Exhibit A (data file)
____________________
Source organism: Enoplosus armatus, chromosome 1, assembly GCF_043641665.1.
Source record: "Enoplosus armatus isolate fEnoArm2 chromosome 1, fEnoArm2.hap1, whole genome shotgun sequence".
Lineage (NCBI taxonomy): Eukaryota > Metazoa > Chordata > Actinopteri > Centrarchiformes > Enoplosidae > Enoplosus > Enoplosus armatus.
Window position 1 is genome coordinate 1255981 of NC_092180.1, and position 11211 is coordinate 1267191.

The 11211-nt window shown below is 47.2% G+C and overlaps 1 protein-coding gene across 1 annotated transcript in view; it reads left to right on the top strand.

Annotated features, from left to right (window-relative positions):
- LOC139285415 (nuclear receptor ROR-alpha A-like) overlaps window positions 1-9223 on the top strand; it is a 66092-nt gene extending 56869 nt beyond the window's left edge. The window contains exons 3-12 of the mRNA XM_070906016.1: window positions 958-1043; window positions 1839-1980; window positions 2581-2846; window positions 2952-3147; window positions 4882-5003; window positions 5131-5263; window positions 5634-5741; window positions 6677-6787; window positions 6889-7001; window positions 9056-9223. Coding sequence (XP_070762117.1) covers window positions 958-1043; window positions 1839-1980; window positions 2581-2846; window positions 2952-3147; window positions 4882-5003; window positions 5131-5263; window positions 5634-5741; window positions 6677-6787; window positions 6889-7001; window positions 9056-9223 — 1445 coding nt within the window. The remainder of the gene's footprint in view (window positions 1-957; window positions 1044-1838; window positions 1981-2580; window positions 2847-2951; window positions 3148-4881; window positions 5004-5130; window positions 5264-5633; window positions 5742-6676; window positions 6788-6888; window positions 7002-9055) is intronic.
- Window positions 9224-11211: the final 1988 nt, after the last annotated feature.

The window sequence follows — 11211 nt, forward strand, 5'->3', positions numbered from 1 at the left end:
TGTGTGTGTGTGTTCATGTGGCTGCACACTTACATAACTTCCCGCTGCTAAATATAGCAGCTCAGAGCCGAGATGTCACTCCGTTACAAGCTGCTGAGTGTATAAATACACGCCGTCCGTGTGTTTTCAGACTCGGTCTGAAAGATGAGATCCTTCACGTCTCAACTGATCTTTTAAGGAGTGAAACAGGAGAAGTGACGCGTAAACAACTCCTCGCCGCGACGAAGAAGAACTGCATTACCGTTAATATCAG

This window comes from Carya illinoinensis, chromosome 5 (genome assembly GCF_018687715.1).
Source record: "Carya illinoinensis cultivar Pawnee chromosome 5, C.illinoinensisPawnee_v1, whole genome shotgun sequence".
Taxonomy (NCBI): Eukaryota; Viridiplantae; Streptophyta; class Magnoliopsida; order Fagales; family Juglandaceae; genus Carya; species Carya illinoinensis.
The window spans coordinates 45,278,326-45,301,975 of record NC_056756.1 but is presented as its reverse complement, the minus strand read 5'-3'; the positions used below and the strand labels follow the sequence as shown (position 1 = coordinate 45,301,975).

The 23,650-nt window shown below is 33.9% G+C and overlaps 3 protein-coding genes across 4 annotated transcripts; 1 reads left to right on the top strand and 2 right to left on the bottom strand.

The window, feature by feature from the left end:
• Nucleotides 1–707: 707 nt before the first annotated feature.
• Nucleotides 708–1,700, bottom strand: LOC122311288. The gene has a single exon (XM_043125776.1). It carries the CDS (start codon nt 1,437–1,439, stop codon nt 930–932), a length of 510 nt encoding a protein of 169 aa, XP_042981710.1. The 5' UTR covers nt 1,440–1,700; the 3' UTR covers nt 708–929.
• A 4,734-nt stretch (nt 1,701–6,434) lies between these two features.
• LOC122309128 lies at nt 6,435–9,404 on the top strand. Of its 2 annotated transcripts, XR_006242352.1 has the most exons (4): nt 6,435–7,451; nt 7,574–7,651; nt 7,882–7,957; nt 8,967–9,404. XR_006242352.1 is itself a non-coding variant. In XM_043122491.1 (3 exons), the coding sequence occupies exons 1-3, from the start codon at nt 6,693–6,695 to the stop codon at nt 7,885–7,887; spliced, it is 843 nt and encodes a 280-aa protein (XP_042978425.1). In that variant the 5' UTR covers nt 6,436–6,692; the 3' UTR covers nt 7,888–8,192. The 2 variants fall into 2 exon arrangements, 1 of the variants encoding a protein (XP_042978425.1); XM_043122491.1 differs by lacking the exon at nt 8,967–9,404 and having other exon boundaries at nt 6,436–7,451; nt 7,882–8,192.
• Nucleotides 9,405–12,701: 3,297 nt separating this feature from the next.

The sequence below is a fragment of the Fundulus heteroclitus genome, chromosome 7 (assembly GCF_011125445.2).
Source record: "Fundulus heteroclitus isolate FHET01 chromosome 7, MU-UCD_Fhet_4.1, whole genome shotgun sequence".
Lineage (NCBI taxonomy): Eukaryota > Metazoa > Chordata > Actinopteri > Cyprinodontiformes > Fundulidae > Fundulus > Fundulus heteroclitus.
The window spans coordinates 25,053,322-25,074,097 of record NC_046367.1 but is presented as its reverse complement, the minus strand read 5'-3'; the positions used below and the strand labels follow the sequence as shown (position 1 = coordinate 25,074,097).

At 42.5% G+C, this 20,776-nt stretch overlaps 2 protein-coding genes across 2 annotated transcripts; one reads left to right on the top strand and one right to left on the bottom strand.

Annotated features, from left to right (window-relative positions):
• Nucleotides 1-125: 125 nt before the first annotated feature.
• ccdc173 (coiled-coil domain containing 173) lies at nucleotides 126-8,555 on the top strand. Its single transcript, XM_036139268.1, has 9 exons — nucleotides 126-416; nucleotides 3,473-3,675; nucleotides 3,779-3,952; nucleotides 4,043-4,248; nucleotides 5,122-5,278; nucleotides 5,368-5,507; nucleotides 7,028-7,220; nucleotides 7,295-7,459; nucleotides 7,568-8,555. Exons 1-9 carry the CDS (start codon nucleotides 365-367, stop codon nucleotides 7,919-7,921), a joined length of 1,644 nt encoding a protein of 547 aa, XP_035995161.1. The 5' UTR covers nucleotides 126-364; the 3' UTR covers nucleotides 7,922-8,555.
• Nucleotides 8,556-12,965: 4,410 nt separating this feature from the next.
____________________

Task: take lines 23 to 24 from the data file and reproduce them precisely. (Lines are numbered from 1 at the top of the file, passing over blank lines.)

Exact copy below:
Source record: "Fundulus heteroclitus isolate FHET01 chromosome 7, MU-UCD_Fhet_4.1, whole genome shotgun sequence".
Lineage (NCBI taxonomy): Eukaryota > Metazoa > Chordata > Actinopteri > Cyprinodontiformes > Fundulidae > Fundulus > Fundulus heteroclitus.